https://www.wissphil.de/wp-content/uploads/Studies-in-History-and-Philosophy-of-Science.png 346 270 Christian J. Feldbacher-Escamilla http://www.wissphil.de/wp-content/uploads/GWP-logo.png Christian J. Feldbacher-Escamilla2021-09-20 07:47:192022-02-06 22:15:50CfP: Robots and Living Organisms: New Historical and Philosophical Perspectives (Studies in History and Philosophy of Science, Deadline: January 31, 2022)
Submitted by Marco Tamborini (TU Darmstadt).
CfP: Robots and Living Organisms: New Historical and Philosophical Perspectives (Studies in History and Philosophy of Science)
com/studies-in-history-and- philosophy-of-science/call- for-papers/call-for-papers- robots-and-living-organisms- new-historical-and- philosophical-perspectives
* Dr. Marco Tamborini
Technische Universität Darmstadt
Department of Philosophy
Karolinenplatz 5, 64289 Darmstadt Germany
* Dr. Edoardo Datteri
University of Milano-Bicocca
Department of Human Sciences for Education, RobotiCSS Lab
Piazza dell’Ateneo Nuovo 1, 20126 Milano
AIM AND SCOPE
The analysis and construction of automata – more recently called robots – has often stimulated, inspired, and influenced the development of theories on the morphology and behaviour of living systems. At least since the 17th century, observation of hydraulic machines, clocks, automated theatrical representations, and humanoid automata often prompted adoption of mechanistic conceptions of life and animal behaviour. Robots have been used as models of sensory-motor and information processing mechanisms in 20th-century Cybernetics and cognitive science. More recently, in so-called interactive biorobotics, the study of animal-robot interaction dynamics offers insights into the mechanisms of social behaviour and cognition.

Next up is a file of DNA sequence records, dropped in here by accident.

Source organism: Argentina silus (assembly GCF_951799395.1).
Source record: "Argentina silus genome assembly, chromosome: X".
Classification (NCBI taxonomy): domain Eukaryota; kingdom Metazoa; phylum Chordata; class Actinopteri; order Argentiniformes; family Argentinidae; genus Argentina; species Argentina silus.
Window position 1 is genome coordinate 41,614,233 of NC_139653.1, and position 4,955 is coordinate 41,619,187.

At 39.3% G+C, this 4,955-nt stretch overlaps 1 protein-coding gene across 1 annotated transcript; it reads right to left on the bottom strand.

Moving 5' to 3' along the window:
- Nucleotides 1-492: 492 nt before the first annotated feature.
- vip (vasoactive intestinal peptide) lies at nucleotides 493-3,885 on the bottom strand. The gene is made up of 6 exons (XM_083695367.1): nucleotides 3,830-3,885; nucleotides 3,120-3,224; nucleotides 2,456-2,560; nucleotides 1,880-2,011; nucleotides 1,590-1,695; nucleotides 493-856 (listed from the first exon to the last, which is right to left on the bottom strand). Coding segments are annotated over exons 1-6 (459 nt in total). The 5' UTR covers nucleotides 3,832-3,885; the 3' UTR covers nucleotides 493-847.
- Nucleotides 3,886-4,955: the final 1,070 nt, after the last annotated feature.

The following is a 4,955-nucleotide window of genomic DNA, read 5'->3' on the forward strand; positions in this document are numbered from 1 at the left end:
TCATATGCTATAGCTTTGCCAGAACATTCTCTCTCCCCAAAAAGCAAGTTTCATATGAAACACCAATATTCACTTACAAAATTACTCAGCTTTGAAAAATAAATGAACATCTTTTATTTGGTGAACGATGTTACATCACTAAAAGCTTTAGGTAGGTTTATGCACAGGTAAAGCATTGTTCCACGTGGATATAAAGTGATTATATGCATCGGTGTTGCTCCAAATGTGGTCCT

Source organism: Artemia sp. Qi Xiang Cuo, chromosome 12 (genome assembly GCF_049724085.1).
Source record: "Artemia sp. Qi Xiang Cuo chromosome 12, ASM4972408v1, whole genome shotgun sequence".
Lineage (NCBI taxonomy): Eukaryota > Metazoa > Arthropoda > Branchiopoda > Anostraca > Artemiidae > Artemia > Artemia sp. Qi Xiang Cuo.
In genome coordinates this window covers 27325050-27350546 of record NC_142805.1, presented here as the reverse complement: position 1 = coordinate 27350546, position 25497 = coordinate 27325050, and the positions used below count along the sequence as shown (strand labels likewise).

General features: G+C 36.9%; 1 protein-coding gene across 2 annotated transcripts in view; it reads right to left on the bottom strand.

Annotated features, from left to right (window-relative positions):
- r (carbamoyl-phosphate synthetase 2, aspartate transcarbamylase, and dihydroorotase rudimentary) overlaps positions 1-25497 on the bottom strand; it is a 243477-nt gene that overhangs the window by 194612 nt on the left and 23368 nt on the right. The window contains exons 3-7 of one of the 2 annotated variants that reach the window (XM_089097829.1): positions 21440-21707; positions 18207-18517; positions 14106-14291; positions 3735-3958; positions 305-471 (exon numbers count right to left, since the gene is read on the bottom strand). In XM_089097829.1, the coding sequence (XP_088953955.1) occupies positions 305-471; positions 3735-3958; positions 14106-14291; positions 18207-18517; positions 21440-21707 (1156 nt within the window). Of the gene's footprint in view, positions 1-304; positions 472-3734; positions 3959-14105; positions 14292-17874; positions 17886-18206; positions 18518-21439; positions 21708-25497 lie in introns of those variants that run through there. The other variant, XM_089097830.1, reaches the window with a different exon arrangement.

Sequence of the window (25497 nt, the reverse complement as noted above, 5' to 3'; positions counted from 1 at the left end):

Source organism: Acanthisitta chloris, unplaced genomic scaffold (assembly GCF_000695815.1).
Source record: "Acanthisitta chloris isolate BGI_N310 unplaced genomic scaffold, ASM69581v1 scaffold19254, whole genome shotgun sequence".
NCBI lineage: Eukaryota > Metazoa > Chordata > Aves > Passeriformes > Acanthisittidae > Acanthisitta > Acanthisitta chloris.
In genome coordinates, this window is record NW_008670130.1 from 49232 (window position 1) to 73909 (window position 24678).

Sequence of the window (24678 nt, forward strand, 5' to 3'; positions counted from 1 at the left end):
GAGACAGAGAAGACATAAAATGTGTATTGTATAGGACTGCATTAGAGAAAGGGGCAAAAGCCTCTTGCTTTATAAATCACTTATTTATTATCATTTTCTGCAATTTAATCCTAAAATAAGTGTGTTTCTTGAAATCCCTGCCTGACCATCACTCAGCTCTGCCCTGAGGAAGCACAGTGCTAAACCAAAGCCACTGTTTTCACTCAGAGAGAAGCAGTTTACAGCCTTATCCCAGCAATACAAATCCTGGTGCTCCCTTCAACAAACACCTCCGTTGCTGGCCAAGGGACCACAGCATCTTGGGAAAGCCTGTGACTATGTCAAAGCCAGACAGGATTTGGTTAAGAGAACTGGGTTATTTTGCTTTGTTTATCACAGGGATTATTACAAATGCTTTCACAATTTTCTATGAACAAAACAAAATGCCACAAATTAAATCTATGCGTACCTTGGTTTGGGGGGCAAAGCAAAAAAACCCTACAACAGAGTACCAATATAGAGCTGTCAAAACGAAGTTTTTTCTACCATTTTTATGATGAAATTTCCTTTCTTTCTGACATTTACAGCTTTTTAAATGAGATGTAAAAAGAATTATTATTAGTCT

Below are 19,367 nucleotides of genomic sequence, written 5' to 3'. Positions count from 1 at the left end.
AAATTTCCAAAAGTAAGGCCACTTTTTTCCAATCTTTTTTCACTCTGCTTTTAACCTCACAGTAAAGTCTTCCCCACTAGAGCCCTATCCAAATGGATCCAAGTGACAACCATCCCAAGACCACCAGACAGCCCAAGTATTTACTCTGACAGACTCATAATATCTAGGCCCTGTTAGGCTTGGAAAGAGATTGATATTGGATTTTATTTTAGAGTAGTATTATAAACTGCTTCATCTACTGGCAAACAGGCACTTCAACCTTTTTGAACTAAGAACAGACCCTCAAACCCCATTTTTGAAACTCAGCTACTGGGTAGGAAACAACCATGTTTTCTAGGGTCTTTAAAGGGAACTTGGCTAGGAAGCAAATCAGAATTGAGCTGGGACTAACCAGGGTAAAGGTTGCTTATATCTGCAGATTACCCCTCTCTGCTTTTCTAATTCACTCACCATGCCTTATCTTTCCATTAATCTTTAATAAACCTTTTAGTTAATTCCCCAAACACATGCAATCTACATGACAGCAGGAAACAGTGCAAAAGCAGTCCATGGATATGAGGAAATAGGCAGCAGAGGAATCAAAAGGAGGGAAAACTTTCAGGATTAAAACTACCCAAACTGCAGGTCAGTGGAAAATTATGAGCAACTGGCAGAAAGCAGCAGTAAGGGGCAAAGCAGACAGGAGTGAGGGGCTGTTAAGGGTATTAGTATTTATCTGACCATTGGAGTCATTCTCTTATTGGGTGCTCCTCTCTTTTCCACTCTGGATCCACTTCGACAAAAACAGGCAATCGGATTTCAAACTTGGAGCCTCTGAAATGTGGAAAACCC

The aim of this special issue is to gather articles centred on the following questions.
* What epistemic roles have automata played, throughout history, in the study of animal (possibly, human) behaviour, morphology, cognition?
* Is there any trace of genuine experimental use of automata for theorizing on the behaviour and cognition of animals and humans before the 20th century?
* What conceptions of ‘machine’ and ‘living system’ lay behind early and contemporary machine-supported studies on living system behaviour?
* What kind of practices have been adopted throughout history to design and build automata and to validate knowledge produced through them? How did these practices change over time?
* What roles can a reflection on the epistemic uses of automata play in the broader discussion on the material turn in science studies and on the technoscientific status of 21st-century science?
* What broader economic and political interests have been at stake in designing and using bio-robots? How do these interests enable or constrain broader epistemic agendas?
* What roles so-called invisible technicians have played in producing knowledge through automata?
* How were automata produced and used in non-Western societies?
* How has the relationship between engineering and biological science changed over time?
* January 31st, 2022: submission of a long abstract of the article to the Guest Editors (ca. 1500 words)
* April 1st, 2022: submission of a first draft of the article to the Guest Editors (marco.tamborini@tu-darmstadt.
de, email@example.com) .
* May 31st, 2022: submission of the article to the Journal, using the “Submit your paper” button at page https://www.journals.elsevier.
com/studies-in-history-and-. We recommend that you select the title of the special issue during the submission process. philosophy-of-science
Instructions for submissions and author guidelines can be obtained from the “Guide for Authors” page on the journal website: https://www.elsevier.
com/journals/studies-in- history-and-philosophy-of- science/0039-3681/guide-for- authors